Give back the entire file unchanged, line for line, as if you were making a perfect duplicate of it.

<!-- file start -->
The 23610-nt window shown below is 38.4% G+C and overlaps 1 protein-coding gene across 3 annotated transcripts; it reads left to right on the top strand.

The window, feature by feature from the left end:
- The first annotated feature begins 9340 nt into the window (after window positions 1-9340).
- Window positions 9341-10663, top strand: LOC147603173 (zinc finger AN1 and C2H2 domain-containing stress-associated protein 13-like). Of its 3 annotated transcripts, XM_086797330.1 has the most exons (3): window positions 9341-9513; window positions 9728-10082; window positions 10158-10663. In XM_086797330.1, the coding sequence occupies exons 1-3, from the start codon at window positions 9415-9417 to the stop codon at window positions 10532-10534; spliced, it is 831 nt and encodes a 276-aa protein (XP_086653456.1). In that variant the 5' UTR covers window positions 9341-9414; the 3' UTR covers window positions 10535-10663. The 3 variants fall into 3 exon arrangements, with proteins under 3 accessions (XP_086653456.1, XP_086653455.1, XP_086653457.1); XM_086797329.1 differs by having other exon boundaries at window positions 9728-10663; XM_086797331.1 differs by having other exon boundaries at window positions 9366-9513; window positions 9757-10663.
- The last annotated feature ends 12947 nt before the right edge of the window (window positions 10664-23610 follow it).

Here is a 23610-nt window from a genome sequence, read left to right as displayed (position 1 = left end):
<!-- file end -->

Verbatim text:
The 23610-nt window shown below is 38.4% G+C and overlaps 1 protein-coding gene across 3 annotated transcripts; it reads left to right on the top strand.

The window, feature by feature from the left end:
- The first annotated feature begins 9340 nt into the window (after window positions 1-9340).
- Window positions 9341-10663, top strand: LOC147603173 (zinc finger AN1 and C2H2 domain-containing stress-associated protein 13-like). Of its 3 annotated transcripts, XM_086797330.1 has the most exons (3): window positions 9341-9513; window positions 9728-10082; window positions 10158-10663. In XM_086797330.1, the coding sequence occupies exons 1-3, from the start codon at window positions 9415-9417 to the stop codon at window positions 10532-10534; spliced, it is 831 nt and encodes a 276-aa protein (XP_086653456.1). In that variant the 5' UTR covers window positions 9341-9414; the 3' UTR covers window positions 10535-10663. The 3 variants fall into 3 exon arrangements, with proteins under 3 accessions (XP_086653456.1, XP_086653455.1, XP_086653457.1); XM_086797329.1 differs by having other exon boundaries at window positions 9728-10663; XM_086797331.1 differs by having other exon boundaries at window positions 9366-9513; window positions 9757-10663.
- The last annotated feature ends 12947 nt before the right edge of the window (window positions 10664-23610 follow it).

Here is a 23610-nt window from a genome sequence, read left to right as displayed (position 1 = left end):